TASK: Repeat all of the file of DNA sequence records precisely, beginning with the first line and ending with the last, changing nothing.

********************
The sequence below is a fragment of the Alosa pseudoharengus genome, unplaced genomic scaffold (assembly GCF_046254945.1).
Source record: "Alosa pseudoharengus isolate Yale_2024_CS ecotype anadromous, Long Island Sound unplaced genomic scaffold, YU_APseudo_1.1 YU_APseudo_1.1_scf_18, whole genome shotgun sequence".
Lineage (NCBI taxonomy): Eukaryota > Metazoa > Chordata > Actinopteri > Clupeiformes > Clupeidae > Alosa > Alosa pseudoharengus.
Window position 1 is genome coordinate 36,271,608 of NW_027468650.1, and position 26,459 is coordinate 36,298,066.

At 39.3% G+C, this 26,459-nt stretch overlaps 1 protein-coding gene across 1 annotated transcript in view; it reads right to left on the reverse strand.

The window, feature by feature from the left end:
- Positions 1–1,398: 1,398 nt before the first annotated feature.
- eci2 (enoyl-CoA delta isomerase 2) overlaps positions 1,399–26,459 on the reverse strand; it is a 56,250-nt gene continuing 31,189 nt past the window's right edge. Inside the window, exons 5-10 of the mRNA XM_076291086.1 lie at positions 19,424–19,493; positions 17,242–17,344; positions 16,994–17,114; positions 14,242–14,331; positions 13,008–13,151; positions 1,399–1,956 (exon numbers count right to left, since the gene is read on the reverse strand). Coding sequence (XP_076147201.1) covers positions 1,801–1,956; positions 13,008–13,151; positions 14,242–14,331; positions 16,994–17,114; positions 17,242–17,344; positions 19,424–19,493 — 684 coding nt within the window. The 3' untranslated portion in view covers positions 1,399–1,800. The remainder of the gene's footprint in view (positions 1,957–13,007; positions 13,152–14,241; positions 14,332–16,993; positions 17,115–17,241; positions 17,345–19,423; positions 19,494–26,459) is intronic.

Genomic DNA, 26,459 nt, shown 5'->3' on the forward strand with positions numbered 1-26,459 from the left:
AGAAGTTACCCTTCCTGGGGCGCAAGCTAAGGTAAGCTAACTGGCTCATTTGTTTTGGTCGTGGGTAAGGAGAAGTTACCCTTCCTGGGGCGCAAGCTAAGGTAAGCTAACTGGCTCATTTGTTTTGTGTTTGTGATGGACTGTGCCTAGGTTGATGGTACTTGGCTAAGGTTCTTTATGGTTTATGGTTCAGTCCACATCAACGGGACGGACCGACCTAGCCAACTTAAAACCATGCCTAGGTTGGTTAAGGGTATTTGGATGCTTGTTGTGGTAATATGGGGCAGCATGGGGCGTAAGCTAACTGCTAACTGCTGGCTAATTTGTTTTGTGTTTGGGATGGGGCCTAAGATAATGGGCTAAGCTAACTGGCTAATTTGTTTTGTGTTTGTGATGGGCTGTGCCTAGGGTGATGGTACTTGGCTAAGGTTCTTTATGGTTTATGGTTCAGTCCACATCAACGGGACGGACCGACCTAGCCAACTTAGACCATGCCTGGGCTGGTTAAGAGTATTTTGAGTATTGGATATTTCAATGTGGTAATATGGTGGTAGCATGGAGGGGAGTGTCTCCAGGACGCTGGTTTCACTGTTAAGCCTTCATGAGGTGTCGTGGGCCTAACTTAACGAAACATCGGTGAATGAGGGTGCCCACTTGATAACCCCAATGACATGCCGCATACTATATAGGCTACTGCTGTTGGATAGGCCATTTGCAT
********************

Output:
The sequence below is a fragment of the Alosa pseudoharengus genome, unplaced genomic scaffold (assembly GCF_046254945.1).
Source record: "Alosa pseudoharengus isolate Yale_2024_CS ecotype anadromous, Long Island Sound unplaced genomic scaffold, YU_APseudo_1.1 YU_APseudo_1.1_scf_18, whole genome shotgun sequence".
Lineage (NCBI taxonomy): Eukaryota > Metazoa > Chordata > Actinopteri > Clupeiformes > Clupeidae > Alosa > Alosa pseudoharengus.
Window position 1 is genome coordinate 36,271,608 of NW_027468650.1, and position 26,459 is coordinate 36,298,066.

At 39.3% G+C, this 26,459-nt stretch overlaps 1 protein-coding gene across 1 annotated transcript in view; it reads right to left on the reverse strand.

The window, feature by feature from the left end:
- Positions 1–1,398: 1,398 nt before the first annotated feature.
- eci2 (enoyl-CoA delta isomerase 2) overlaps positions 1,399–26,459 on the reverse strand; it is a 56,250-nt gene continuing 31,189 nt past the window's right edge. Inside the window, exons 5-10 of the mRNA XM_076291086.1 lie at positions 19,424–19,493; positions 17,242–17,344; positions 16,994–17,114; positions 14,242–14,331; positions 13,008–13,151; positions 1,399–1,956 (exon numbers count right to left, since the gene is read on the reverse strand). Coding sequence (XP_076147201.1) covers positions 1,801–1,956; positions 13,008–13,151; positions 14,242–14,331; positions 16,994–17,114; positions 17,242–17,344; positions 19,424–19,493 — 684 coding nt within the window. The 3' untranslated portion in view covers positions 1,399–1,800. The remainder of the gene's footprint in view (positions 1,957–13,007; positions 13,152–14,241; positions 14,332–16,993; positions 17,115–17,241; positions 17,345–19,423; positions 19,494–26,459) is intronic.

Genomic DNA, 26,459 nt, shown 5'->3' on the forward strand with positions numbered 1-26,459 from the left:
AGAAGTTACCCTTCCTGGGGCGCAAGCTAAGGTAAGCTAACTGGCTCATTTGTTTTGGTCGTGGGTAAGGAGAAGTTACCCTTCCTGGGGCGCAAGCTAAGGTAAGCTAACTGGCTCATTTGTTTTGTGTTTGTGATGGACTGTGCCTAGGTTGATGGTACTTGGCTAAGGTTCTTTATGGTTTATGGTTCAGTCCACATCAACGGGACGGACCGACCTAGCCAACTTAAAACCATGCCTAGGTTGGTTAAGGGTATTTGGATGCTTGTTGTGGTAATATGGGGCAGCATGGGGCGTAAGCTAACTGCTAACTGCTGGCTAATTTGTTTTGTGTTTGGGATGGGGCCTAAGATAATGGGCTAAGCTAACTGGCTAATTTGTTTTGTGTTTGTGATGGGCTGTGCCTAGGGTGATGGTACTTGGCTAAGGTTCTTTATGGTTTATGGTTCAGTCCACATCAACGGGACGGACCGACCTAGCCAACTTAGACCATGCCTGGGCTGGTTAAGAGTATTTTGAGTATTGGATATTTCAATGTGGTAATATGGTGGTAGCATGGAGGGGAGTGTCTCCAGGACGCTGGTTTCACTGTTAAGCCTTCATGAGGTGTCGTGGGCCTAACTTAACGAAACATCGGTGAATGAGGGTGCCCACTTGATAACCCCAATGACATGCCGCATACTATATAGGCTACTGCTGTTGGATAGGCCATTTGCAT